Theoretical Computer Science 262 (2001), 501-523
Abstract. Rice's Theorem says that every nontrivial semantic property of programs is undecidable. In this spirit we show the following: Every nontrivial absolute (gap, relative) counting property of circuits is UP-hard with respect to polynomial-time Turing reductions. For generators [Yap 1983] we show a perfect analogue of Rice's Theorem.
Mathematical Logic Quaterly 46 (2000), 489-504
Abstract. One way of suggesting that an NP problem may not be NP-complete is to show that it is in the promise class UP. We suggest an analogous new approach - weaker in strength of evidence but more broadly applicable - to suggesting that concrete NP problems are not NP-complete. In particular we introduce the class EP, the subclass of NP consisting of those languages accepted by NP machines that when they accept always have a number of accepting paths that is a power of two. We show that FewP, bounded ambiguity polynomial time (which contains UP), is contained in EP. The class EP applies as an upper bound to some concrete problems to which previous approaches have never been successful, for example the negation equivalence problem for OBDDs (ordered binary decision diagrams).
LMS Journal of Computation and Mathematics 3 (2000), 86-95
Abstract. Under the assumption that the Polynomial-Time Hierarchy does not collapse we show for a regular language L: the unbalanced polynomial-time leaf language class determined by L equals NP iff L is existentially but not quantifierfree definable in FO[<,min,max,-1,+1]. Furthermore, no such class lies properly between NP and co-1-NP or NP join co-NP. The proofs rely on a result of Pin and Weil characterizing the automata of existentially first-order definable languages.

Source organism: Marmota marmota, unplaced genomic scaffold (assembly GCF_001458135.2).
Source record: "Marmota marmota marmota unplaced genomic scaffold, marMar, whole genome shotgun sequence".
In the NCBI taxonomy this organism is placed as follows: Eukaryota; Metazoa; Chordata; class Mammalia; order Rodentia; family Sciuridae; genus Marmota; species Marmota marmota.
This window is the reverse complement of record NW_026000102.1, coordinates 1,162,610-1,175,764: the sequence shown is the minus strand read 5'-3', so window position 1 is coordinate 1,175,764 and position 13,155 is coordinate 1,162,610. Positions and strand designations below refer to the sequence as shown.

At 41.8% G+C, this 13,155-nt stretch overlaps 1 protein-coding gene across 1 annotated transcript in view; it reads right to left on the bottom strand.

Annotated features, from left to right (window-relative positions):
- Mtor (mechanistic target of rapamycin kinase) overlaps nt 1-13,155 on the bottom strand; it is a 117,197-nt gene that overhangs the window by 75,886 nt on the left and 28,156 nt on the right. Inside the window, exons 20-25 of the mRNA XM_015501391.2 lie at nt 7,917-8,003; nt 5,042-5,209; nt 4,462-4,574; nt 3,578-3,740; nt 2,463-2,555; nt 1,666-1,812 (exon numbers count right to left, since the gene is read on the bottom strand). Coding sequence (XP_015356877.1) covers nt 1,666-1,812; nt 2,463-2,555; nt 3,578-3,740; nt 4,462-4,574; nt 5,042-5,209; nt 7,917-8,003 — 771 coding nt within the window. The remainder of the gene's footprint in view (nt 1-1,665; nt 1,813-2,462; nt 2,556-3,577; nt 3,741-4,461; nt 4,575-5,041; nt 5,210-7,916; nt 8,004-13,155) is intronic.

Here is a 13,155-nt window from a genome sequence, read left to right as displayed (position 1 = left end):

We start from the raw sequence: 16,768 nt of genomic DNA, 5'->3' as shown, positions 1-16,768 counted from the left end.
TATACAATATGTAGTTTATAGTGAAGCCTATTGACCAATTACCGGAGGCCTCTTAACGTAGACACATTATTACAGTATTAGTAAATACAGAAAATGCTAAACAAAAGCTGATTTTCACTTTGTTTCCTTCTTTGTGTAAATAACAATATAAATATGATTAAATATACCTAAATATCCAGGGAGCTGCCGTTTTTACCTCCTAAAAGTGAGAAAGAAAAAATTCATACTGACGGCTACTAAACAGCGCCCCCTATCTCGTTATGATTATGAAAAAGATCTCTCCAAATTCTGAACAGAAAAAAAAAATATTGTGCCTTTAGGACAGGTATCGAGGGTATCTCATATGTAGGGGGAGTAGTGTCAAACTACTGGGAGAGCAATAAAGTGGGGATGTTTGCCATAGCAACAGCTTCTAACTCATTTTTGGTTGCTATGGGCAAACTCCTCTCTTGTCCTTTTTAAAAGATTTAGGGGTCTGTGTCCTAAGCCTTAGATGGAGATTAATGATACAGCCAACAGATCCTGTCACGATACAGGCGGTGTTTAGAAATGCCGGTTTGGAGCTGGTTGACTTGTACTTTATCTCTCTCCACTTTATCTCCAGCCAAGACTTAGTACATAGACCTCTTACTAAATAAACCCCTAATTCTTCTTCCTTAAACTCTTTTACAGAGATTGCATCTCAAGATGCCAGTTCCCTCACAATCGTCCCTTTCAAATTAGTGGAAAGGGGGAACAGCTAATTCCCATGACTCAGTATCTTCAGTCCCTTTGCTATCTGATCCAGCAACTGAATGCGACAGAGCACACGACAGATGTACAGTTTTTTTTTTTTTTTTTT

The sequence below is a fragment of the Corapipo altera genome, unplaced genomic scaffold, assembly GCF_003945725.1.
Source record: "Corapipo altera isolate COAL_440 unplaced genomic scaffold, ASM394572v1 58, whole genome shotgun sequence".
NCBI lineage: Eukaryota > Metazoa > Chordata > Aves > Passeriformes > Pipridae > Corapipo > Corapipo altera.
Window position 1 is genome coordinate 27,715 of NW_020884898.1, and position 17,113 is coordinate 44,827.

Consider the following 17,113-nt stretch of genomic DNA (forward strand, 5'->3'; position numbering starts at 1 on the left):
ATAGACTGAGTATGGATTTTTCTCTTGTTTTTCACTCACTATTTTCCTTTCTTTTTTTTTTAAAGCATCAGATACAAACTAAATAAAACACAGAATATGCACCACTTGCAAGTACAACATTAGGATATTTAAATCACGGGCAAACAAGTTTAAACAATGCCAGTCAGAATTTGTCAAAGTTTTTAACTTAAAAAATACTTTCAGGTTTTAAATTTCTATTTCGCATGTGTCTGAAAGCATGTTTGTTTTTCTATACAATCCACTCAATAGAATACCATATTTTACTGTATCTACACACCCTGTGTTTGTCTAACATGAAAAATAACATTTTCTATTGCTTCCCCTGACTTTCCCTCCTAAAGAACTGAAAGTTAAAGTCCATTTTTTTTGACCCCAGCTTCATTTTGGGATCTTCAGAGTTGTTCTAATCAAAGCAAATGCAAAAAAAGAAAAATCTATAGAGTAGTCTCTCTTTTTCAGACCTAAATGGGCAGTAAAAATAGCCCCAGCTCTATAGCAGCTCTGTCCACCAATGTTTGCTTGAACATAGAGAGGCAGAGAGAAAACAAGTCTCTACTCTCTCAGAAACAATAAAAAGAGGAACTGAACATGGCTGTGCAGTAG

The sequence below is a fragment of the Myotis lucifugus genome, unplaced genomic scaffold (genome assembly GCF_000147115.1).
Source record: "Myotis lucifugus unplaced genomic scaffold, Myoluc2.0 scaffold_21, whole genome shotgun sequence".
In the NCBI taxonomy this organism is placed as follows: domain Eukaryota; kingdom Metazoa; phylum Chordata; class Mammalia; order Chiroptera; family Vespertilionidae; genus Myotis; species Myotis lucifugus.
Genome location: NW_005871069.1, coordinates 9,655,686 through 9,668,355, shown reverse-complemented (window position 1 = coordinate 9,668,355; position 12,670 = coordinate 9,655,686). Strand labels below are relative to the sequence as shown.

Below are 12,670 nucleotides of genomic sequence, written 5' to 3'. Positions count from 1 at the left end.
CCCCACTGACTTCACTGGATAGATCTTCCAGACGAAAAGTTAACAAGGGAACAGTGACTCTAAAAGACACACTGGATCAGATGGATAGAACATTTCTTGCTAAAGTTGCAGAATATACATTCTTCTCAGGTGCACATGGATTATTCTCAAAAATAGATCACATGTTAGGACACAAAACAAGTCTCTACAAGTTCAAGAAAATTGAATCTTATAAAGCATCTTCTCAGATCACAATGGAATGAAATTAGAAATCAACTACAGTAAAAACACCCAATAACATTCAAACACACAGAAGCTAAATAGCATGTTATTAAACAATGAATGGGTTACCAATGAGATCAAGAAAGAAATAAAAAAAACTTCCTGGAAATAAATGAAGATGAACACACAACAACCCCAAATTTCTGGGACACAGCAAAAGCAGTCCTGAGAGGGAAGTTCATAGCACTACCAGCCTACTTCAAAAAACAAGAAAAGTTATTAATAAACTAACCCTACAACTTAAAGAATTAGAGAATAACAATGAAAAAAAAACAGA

Theoretical Informatics and Applications 33 (1999) 259-269
Abstract. The paper analyzes in terms of polynomial time many-one reductions the computational complexity of several natural equivalence relations on Boolean functions which derive from replacing variables by expressions, one of them is the Boolean isomorphism relation. Most of these computational problems turn out to be between co-NP and Sigma-p-2.
Theory of Computing Systems 31 (1998) 679-693
Abstract. Bovet, Crescenzi, and Silvestri (1992,1995), and independently Vereshchagin (1994), showed that many complexity classes in the polynomial time setting are leaf language classes, i.e. classes which are determined by two disjoint languages. They gave many examples but they did not characterize the set of leaf language classes. This will be done in this paper. It will be shown that the set of leaf language classes equals the set of countable complexity classes which, with respect to polynomial-time many-one reducibility, are closed downward and closed under join. Moreover, the set of classes characterized by two complementary leaf languages will be shown to be equal to the set of complexity classes which, with respect to polynomial-time many-one reducibility, have a complete set and are closed downward.
Information Processing Letters 63 (1997) 153-158
Abstract. This note connects two topics of Complexity Theory: The topic of succinct circuit representations initiated by Galperin and Wigderson (1983), and the topic of leaf language classes initiated by Bovet et al. (1992). It will be shown for any language that its succinct version is polynomial-time many-one complete for the leaf language class determined by it.
Information Processing Letters 59 (1996) 211-215
Abstract. Hertrampf et al. (1993) looked at complexity classes which are characterized (say accepted) by a regular language for the words of output bits produced by nondeterministic polynomial-time computations. A number of well-known complexity classes between P and PSPACE are accepted by regular languages. For example, NP is accepted by the regular language which consists of the words which contain at least one letter 1. The main result will be that the inclusion order on the complexity classes accepted by regular languages has the following property: if a class accepted by a nontrivial regular language is not equal to P then it contains at least one of the classes NP, coNP and MOD_pP for p prime. This will be interpreted as a non-density result in two ways: (1) on the assumption that the Polynomial Time Hierarchy does not collapse, and (2) for the relativized case.
Theoretical Computer Science 148 (1995) 207-225